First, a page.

6. 6.0 6.1 Dickerson, John (May 12, 2016). Never Goldwater. Slate. Retrieved June 20, 2021.
  7. Goldwater Appeal: Not Only ‘Nuts and Kooks’; The Senator's strength is more broadly based than his Republican rivals suspected. Now they face what parties try to avoid—a fight to the finish.. The New York Times. Retrieved June 20, 2021.
  8. SCRANTON'S CAMP PREDICTS VICTORY. The New York Times. Retrieved June 20, 2021.
  9. Miss Blatt Opens Senate Race After Claiming Primary Victory; Pennsylvania Democrat Says Rival Will Lose Appeal—Tarns Her Fire on Scott. The New York Times. Retrieved June 20, 2021.
  10. PA US Senate Race - Nov 03, 1964. Our Campaigns. Retrieved June 20, 2021.
  11. HR. 6127. CIVIL RIGHTS ACT OF 1957.. GovTrack.us. Retrieved June 20, 2021.
  12. HR. 8601. PASSAGE OF AMENDED BILL.. GovTrack.us. Retrieved June 20, 2021.
  13. HR. 7152. PASSAGE.. GovTrack.us. Retrieved June 20, 2021.
  14. TO PASS H.R. 2516, A BILL TO PROHIBIT DISCRIMINATION IN SALE OR RENTAL OF HOUSING, AND TO PROHIBIT RACIALLY MOTIVATED INTERFERENCE WITH A PERSON EXERCISING HIS CIVIL RIGHTS, AND FOR OTHER PURPOSES.. GovTrack.us. Retrieved June 19, 2021.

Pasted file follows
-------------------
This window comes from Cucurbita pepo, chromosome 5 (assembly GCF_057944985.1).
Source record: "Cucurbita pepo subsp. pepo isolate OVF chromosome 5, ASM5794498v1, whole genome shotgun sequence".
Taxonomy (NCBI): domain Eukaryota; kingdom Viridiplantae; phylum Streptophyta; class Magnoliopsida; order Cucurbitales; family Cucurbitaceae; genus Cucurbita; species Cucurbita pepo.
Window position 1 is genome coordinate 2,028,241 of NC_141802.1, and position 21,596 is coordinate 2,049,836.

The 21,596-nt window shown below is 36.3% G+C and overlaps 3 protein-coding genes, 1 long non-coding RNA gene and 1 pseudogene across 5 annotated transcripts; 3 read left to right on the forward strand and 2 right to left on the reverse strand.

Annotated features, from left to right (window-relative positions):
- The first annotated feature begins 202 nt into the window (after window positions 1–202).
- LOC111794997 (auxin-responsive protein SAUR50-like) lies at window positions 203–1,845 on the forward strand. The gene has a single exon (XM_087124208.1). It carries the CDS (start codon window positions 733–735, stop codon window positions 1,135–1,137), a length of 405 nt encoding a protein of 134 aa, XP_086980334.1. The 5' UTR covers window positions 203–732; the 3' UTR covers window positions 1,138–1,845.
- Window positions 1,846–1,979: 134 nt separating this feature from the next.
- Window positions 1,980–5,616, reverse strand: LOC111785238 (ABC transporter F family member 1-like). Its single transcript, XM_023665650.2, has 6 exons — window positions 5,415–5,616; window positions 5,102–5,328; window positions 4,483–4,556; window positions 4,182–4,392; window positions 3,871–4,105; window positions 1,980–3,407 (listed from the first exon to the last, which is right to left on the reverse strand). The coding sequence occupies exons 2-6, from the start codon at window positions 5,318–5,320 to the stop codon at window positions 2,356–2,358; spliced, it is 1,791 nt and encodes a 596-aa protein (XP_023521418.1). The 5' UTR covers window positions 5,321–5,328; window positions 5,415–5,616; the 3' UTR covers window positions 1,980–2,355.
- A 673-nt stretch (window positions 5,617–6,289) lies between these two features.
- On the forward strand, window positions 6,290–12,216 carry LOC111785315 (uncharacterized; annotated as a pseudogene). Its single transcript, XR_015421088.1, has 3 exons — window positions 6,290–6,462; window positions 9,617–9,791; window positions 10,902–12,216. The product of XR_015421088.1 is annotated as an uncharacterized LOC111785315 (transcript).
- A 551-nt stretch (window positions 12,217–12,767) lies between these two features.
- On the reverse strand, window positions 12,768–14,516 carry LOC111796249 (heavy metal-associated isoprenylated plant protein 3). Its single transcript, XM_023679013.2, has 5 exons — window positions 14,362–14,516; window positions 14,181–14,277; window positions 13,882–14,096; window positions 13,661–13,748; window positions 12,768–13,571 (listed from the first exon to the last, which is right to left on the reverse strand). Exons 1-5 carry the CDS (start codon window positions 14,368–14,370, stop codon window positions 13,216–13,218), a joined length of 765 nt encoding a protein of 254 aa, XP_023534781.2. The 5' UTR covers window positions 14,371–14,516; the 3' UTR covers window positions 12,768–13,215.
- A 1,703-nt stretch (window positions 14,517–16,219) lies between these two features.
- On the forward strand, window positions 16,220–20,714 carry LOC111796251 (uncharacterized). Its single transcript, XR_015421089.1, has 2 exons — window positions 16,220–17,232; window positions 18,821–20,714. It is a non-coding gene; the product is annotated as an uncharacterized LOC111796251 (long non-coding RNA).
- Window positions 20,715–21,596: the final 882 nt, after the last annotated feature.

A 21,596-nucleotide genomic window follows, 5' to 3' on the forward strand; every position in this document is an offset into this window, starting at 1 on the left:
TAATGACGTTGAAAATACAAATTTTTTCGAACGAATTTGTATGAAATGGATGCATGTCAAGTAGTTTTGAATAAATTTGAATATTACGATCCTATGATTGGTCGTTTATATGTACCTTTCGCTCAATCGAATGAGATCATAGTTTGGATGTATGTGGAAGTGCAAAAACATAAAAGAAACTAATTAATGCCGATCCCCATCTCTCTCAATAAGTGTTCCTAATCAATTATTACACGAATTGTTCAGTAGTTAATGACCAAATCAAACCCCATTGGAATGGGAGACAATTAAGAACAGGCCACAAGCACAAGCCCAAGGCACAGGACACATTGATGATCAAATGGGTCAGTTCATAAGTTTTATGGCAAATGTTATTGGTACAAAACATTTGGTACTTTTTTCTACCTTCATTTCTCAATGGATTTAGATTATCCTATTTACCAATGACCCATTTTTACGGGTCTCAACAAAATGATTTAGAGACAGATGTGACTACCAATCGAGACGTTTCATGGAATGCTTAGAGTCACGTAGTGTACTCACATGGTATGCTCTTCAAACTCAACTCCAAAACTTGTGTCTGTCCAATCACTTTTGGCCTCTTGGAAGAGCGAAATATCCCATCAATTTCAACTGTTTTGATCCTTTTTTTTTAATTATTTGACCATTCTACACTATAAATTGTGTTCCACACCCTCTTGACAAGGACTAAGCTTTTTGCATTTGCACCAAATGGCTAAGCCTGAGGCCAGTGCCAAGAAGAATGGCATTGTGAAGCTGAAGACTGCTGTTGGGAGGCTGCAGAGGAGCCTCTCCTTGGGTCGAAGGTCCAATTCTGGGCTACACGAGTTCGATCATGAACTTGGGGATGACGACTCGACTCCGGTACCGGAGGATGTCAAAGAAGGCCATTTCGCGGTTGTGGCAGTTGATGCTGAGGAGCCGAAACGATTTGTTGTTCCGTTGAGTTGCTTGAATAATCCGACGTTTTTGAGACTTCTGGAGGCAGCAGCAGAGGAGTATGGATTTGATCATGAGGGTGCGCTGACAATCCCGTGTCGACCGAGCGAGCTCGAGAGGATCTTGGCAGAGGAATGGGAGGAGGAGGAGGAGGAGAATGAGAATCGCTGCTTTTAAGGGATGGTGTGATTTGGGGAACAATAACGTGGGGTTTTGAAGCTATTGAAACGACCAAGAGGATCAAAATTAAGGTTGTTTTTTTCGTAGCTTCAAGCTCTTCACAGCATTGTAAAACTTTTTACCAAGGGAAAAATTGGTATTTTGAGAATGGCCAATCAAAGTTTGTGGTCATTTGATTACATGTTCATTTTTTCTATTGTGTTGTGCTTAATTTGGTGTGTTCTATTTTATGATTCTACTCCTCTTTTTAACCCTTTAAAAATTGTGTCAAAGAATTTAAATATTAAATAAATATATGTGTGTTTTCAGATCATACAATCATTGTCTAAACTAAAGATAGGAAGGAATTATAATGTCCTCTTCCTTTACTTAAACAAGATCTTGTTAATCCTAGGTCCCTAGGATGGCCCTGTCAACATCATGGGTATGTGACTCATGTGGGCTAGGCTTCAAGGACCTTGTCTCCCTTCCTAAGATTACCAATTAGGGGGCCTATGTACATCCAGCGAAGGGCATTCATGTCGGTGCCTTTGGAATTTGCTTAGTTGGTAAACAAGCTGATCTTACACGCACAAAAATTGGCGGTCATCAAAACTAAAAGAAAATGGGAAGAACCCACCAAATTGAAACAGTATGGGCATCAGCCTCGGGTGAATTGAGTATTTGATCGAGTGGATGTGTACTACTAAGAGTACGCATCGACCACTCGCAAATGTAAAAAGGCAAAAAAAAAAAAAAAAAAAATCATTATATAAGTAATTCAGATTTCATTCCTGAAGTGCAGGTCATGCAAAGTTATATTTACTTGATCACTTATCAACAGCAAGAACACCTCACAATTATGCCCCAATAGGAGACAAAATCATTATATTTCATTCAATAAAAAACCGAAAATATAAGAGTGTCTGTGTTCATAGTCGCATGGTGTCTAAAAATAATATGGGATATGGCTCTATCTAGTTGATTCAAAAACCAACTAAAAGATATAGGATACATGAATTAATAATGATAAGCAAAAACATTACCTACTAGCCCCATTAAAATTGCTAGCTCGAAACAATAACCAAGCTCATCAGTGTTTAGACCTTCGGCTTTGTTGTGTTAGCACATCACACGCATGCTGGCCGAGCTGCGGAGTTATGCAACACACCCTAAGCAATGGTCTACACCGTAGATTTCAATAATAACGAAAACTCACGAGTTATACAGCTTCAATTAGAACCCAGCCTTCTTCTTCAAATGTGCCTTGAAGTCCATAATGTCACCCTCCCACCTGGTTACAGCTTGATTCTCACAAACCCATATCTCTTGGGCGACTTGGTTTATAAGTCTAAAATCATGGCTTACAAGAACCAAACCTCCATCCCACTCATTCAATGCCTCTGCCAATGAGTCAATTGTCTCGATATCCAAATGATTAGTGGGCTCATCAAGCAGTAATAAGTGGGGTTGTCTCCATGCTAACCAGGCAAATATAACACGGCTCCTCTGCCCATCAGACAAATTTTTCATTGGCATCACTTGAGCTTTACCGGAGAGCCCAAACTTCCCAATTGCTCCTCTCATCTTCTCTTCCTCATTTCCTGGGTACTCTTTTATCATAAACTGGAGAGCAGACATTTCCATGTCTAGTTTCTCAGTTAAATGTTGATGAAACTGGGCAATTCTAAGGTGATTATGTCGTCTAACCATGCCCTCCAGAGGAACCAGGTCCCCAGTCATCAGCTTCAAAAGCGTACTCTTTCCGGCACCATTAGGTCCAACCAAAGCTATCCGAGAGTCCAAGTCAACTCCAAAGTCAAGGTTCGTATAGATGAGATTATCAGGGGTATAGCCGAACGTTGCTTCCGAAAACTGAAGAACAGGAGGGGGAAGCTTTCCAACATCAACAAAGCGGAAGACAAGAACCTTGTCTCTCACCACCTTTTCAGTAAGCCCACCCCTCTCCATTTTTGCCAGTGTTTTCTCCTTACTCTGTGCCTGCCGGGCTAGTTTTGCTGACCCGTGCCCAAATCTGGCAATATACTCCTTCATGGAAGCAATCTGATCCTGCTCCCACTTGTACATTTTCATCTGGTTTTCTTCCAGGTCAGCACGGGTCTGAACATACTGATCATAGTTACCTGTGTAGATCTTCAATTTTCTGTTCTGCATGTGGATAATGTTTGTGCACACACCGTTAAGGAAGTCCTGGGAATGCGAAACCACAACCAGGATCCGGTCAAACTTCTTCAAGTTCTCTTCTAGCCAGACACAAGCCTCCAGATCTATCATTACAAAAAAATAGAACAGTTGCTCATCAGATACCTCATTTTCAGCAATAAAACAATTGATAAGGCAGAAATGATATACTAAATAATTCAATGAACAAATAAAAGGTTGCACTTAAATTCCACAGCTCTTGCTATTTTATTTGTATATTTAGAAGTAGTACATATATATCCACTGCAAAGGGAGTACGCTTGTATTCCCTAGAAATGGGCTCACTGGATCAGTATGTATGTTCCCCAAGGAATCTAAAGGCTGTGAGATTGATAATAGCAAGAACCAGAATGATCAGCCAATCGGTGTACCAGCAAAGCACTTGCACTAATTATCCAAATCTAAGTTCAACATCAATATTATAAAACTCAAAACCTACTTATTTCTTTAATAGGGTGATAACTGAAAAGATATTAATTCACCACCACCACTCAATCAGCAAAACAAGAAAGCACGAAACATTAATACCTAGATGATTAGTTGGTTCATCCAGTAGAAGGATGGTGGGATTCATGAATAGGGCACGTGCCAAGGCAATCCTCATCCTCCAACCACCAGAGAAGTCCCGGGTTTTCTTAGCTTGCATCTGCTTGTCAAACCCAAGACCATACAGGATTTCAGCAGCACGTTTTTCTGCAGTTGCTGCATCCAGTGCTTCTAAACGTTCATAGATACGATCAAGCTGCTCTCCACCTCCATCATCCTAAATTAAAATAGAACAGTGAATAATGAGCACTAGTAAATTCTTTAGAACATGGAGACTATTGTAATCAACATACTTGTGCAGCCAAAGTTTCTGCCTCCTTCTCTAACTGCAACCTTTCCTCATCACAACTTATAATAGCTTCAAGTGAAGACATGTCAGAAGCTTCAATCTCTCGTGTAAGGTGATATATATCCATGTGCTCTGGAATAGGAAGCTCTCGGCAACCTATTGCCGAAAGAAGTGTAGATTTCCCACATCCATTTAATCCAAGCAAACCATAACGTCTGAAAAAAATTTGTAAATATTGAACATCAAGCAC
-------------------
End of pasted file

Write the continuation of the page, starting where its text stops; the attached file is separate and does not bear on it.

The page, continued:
15. S.J. RES. 29. APPROVAL OF RESOLUTION BANNING THE POLL TAX AS PREREQUISITE FOR VOTING IN FEDERAL ELECTIONS.. GovTrack.us. Retrieved June 19, 2021.
  16. TO PASS S. 1564, THE VOTING RIGHTS ACT OF 1965.. GovTrack.us. Retrieved June 19, 2021.
  17. TO PASS S. J. RES 144, A RESOLUTION PROPOSING A CONSTITUTIONAL AMENDMENT PERMITTING SCHOOL PRAYERS.. GovTrack.us. Retrieved June 20, 2021.
  18. Nowicki, Dan (August 2, 2014). In 1974, Goldwater and Rhodes told Nixon he was doomed. The Arizona Republic. Retrieved June 20, 2021.
  19. Sen. Hugh Scott Jr.. GovTrack.us. Retrieved June 20, 2021.

External links

  • Profile at the Biographical Directory of the United States Congress
  • Profile at United States Senate
  • Profile at Find a Grave